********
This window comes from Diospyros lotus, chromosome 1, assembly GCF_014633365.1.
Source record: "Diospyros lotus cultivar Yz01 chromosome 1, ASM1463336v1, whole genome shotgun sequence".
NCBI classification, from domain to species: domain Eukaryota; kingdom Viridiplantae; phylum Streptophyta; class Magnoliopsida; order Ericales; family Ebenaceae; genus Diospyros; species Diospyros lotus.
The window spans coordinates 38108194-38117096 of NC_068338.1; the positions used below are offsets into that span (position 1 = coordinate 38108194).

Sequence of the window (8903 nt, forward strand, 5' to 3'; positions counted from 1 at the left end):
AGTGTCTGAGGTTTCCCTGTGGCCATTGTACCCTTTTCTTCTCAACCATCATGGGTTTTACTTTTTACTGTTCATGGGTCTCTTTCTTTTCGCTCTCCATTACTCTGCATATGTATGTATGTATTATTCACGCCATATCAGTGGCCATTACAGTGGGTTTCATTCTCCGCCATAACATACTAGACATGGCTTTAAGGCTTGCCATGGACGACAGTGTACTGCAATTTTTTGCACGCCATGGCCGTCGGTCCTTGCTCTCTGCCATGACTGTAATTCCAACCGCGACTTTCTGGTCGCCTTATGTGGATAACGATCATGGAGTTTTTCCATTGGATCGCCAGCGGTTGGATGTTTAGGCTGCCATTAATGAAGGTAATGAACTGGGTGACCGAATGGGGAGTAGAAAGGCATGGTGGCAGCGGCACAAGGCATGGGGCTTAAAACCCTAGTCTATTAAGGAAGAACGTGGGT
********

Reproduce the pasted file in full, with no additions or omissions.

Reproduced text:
This window comes from Diospyros lotus, chromosome 1, assembly GCF_014633365.1.
Source record: "Diospyros lotus cultivar Yz01 chromosome 1, ASM1463336v1, whole genome shotgun sequence".
NCBI classification, from domain to species: domain Eukaryota; kingdom Viridiplantae; phylum Streptophyta; class Magnoliopsida; order Ericales; family Ebenaceae; genus Diospyros; species Diospyros lotus.
The window spans coordinates 38108194-38117096 of NC_068338.1; the positions used below are offsets into that span (position 1 = coordinate 38108194).

Sequence of the window (8903 nt, forward strand, 5' to 3'; positions counted from 1 at the left end):
AGTGTCTGAGGTTTCCCTGTGGCCATTGTACCCTTTTCTTCTCAACCATCATGGGTTTTACTTTTTACTGTTCATGGGTCTCTTTCTTTTCGCTCTCCATTACTCTGCATATGTATGTATGTATTATTCACGCCATATCAGTGGCCATTACAGTGGGTTTCATTCTCCGCCATAACATACTAGACATGGCTTTAAGGCTTGCCATGGACGACAGTGTACTGCAATTTTTTGCACGCCATGGCCGTCGGTCCTTGCTCTCTGCCATGACTGTAATTCCAACCGCGACTTTCTGGTCGCCTTATGTGGATAACGATCATGGAGTTTTTCCATTGGATCGCCAGCGGTTGGATGTTTAGGCTGCCATTAATGAAGGTAATGAACTGGGTGACCGAATGGGGAGTAGAAAGGCATGGTGGCAGCGGCACAAGGCATGGGGCTTAAAACCCTAGTCTATTAAGGAAGAACGTGGGT